Making Pretty PDFs with Typst (and Quarto)

With the latest 1.4 release of Quarto, it's now possible to create PDF documents with Quarto using Typst. How does it compare to LaTeX, and is it actually easier to learn and use?

January 31, 2024

! Undefined control sequence - an error message you are probably unfortunate enough to be familiar with if you’ve ever tried to make a PDF using LaTeX. Until recently, if you’ve been creating reproducible PDFs using R Markdown or Quarto, then your PDF documents have been most likely been created using LaTeX in the background. If you watch which files are generated when you render your document, you’ll see that LaTeX files (.tex) are generated.

LaTeX is excellent for including mathematical notation in your documents, and gives users a lot of control over the formatting of documents. However, it can also be a steep learning curve if you want to implement more complex formatting, and the error messages are not always the most informative. Some people might ask, do you need LaTeX to make PDFs? And the answer is no. There are several other ways to create PDFs, including Typst.

Flowchart of PDF created with Quarto and Typst or LaTeX

What is Typst?

Typst is a markup-based typesetting system that is designed to be as powerful as LaTeX while being much easier to learn and use which has been around since late December 2022. In even more exciting news, with the latest release of Quarto, it’s now possible to create PDF documents with Quarto using Typst. To use Typst with Quarto, set the format in the YAML of your Quarto document:

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---
title: "Hello Typst!"
format: typst
---

There are also some existing Quarto extensions which provide custom Typst formats for Quarto that you can use to add styling to your documents. So how easy is it create custom formats with Typst?

Custom formatting with Typst

Almost a year ago, I created a Quarto extension to add LaTeX styling to PDF outputs in order to make slightly nicer looking PDFs, with an accompanying blog post to explain the process. So it’s only natural to come back a year later and try to recreate the same styling using Typst instead of LaTeX…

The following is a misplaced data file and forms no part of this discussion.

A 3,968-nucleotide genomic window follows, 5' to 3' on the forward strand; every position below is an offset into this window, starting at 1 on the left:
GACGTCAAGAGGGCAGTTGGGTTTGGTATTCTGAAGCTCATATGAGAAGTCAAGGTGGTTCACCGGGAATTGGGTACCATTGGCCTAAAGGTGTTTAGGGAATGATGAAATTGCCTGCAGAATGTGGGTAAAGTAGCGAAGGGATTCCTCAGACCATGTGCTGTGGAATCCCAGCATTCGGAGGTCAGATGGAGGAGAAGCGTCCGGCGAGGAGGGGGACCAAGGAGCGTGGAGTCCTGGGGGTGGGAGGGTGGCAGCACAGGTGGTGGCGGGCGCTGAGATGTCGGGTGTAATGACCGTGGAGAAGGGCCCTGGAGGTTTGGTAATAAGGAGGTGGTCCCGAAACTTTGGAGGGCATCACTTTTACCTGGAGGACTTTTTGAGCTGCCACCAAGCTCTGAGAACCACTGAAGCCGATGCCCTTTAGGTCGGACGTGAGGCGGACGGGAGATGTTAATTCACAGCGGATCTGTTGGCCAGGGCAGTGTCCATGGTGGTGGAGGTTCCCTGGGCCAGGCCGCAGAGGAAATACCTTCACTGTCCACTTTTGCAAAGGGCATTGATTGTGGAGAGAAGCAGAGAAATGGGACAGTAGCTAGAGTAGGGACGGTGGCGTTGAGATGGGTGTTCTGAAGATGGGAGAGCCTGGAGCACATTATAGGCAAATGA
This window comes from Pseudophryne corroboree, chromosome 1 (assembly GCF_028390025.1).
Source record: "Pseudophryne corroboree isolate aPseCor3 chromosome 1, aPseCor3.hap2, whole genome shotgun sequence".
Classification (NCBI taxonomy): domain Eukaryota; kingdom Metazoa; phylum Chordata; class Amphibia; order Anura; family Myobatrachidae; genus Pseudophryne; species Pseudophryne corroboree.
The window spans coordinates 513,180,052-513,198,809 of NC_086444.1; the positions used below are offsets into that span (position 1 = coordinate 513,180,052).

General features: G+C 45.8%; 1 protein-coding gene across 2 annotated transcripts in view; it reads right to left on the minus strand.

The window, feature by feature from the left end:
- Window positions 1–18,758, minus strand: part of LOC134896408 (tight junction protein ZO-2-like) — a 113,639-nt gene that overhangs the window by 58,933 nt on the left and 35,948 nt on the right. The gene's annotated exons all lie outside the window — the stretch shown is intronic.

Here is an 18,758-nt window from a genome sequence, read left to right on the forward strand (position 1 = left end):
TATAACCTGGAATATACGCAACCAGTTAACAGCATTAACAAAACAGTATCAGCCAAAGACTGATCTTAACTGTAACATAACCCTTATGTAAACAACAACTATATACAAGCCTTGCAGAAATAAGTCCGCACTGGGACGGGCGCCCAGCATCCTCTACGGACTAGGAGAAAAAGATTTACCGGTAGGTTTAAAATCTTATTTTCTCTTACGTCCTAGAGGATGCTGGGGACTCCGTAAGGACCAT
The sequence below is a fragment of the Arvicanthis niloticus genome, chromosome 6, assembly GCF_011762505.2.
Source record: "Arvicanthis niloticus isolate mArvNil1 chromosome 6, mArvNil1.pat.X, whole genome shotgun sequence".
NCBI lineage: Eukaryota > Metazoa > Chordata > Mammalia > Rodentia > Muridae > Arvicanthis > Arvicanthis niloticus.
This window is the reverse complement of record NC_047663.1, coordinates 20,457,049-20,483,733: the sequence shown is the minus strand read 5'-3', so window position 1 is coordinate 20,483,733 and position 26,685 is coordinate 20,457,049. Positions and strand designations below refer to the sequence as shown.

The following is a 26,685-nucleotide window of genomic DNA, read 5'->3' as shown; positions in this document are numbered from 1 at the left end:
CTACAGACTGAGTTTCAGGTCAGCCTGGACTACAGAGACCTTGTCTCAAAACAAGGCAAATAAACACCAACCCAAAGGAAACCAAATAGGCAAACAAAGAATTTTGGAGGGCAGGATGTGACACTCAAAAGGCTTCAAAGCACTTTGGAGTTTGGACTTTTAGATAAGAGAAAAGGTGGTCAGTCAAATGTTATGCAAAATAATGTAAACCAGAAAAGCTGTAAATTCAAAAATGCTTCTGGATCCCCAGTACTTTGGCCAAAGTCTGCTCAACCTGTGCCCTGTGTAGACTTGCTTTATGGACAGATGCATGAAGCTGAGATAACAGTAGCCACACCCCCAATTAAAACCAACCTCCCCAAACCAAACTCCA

The Typst website provides some guidance on creating templates, but as a newbie to Typst, I found it a little bit hard to follow. I started by looking at the Department News Quarto Typst extension because the PDF output looked somewhat similar to what I was trying to achieve - a coloured box in the background, an image in a specific place, and some formatted text.

There are two files here we need:

  • typst-show.typ: a file that calls the template. It maps Pandoc metadata to template function arguments.
  • typst-template.typ: the core template file. It defines the styling of the document.

I didn’t have to make too many changes to the typst-show.typ file - mapping to pandoc arguments is likely to be reasonably consistent across different style extensions. For example, the title will always map to the title, and the author will always map to the author.

The typst-template.typ is where it gets a little bit more complicated, as I tried to rewrite LaTeX styling with Typst. So I did anyone would do - started deleting and editing lines of code… Then the error messages come along because you’ve broken it so you undo everything you just did. Eventually, my trial and error approach seemed to recreate something that worked (or at least the document rendered). I also used the Typst documentation to add in a few new lines.

Compare the two below where we set the page margins and position a light purple coloured rectangle on the right hand side of the page:

Typst

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// Configure pages.
set page(